Justice Ruth Bader Ginsburg, a trailblazing champion of women’s rights, died on Friday. She was 87 years old.
Ginsburg, who was nominated to the bench in 1993 by then-President Bill Clinton, went on to leave a lasting mark in the realm of gender equality, civil liberties and pay equity, and grew to achieve improbable late-in-life recognition as a pop culture icon and hero of the progressive movement.
Her first major opinion as a justice came in 1996 when she wrote the majority decision in United States v. Virginia. The ruling struck down the Virginia Military Institute’s 157-year-old policy of male-only admissions as unconstitutional, and set a stricter legal standard for government action that treats men and women differently.
“Women seeking and fit for a VMI-quality education cannot be offered anything less under the state’s obligation to afford them genuinely equal protection,” Ginsburg wrote in the 7-1 decision.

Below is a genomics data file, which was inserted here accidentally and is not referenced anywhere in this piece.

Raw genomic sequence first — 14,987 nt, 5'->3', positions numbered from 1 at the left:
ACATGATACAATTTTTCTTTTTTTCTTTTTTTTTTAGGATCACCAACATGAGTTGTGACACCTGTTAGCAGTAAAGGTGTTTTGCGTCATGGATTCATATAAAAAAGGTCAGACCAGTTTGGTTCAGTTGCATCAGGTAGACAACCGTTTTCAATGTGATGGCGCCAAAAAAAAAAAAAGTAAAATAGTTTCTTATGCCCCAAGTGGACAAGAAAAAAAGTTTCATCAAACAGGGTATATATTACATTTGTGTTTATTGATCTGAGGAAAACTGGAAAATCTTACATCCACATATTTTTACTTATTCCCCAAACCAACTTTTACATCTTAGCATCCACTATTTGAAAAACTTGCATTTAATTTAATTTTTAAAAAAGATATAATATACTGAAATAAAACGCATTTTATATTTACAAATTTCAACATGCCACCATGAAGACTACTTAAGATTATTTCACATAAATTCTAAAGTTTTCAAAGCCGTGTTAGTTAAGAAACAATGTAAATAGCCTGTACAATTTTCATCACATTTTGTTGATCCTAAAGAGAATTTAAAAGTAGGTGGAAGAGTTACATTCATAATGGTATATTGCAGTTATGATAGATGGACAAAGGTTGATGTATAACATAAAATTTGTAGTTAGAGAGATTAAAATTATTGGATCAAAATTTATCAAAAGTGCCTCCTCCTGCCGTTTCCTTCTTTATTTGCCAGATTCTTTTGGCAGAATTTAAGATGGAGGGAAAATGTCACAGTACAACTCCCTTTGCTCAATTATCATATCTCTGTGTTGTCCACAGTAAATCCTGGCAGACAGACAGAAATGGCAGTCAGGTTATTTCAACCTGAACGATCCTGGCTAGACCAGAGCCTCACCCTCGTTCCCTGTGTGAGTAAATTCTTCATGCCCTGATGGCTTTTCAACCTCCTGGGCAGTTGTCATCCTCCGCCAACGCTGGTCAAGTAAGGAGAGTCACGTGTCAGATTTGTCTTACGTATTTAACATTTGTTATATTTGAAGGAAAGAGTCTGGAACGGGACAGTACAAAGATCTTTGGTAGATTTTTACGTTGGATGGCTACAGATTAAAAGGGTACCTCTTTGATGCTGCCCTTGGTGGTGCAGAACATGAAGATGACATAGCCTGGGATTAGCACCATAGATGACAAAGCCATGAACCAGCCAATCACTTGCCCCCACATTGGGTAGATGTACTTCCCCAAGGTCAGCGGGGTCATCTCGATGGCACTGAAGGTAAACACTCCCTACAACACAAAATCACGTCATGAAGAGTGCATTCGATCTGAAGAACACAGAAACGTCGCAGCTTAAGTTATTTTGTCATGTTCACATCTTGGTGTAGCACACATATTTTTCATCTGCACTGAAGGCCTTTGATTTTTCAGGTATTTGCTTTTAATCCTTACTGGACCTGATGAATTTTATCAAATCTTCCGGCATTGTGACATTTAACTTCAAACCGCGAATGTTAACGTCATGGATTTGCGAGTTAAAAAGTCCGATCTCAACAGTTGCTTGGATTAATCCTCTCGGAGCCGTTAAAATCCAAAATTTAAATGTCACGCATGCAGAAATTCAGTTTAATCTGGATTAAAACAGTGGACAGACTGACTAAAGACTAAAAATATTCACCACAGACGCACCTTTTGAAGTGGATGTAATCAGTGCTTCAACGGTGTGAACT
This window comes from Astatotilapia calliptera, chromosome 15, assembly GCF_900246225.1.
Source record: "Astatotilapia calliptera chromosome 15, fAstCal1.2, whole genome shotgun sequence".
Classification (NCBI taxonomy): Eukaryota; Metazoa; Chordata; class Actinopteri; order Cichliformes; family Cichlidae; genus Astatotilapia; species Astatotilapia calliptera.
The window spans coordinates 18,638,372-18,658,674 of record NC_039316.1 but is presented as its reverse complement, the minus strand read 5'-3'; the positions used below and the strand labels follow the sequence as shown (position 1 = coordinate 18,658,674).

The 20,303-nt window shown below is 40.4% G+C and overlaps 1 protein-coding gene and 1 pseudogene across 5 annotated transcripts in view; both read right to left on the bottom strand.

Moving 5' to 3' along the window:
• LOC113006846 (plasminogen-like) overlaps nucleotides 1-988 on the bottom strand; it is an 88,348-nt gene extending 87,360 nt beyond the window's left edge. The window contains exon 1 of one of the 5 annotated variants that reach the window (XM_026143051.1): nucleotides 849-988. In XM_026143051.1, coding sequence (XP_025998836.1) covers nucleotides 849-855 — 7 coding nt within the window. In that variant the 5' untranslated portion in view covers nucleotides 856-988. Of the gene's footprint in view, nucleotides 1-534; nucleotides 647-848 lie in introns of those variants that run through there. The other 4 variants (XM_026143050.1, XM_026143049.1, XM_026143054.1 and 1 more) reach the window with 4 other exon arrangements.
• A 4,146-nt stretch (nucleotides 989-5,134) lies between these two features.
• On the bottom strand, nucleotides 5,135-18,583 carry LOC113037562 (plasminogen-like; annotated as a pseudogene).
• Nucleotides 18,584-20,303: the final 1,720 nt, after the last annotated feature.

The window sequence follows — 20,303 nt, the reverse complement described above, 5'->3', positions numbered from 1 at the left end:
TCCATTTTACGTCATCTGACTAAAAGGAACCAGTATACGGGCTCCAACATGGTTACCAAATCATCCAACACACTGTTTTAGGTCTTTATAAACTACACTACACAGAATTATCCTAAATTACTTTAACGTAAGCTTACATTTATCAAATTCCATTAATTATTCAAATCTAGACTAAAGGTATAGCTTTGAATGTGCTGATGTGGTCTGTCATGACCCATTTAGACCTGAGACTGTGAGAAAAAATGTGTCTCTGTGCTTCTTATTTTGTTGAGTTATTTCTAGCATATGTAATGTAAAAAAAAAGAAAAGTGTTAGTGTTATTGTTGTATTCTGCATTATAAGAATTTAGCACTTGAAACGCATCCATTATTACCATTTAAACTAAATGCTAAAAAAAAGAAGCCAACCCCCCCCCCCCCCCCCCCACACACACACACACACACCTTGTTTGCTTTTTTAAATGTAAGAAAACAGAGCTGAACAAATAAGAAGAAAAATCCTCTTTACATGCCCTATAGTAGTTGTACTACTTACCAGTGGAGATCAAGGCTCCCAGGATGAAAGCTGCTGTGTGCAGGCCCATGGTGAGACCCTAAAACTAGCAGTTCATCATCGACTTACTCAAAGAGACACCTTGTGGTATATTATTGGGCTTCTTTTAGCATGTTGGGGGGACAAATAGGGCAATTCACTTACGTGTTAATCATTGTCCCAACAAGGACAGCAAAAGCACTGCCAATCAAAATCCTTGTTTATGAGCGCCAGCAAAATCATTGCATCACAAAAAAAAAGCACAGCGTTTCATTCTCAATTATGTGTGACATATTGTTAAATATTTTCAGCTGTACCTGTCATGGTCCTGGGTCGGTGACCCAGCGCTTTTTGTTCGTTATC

Ginsburg also gained renown for her cogent and sharply worded dissents.
One such dissent came in 2007 after the court ruled 5-4 on procedural grounds to bar a pay discrimination claim brought by former Goodyear Tire employee Lilly Ledbetter.
Ginsburg took the relatively rare step of reading her dissent from the bench to signal the intensity of her disagreement, with the 5-foot-one-inch tall justice donning a gold-embroidered black jabot for the occasion. It would not be the final word on the case, however.
In 2009, President Barack Obama signed his first official legislation with the Lilly Ledbetter Fair Pay Act, which effectively overturned the Supreme Court’s decision by making it easier to file pay discrimination suits. Ginsburg kept a framed copy of the bill, signed by Obama, in her chambers.
Her husband, the late Marty Ginsburg, died from cancer in 2010.
Survivors include Ginsburg’s two children, Jane Ginsburg and James Ginsburg, and her grandchildren, who affectionately called her “Bubbe.”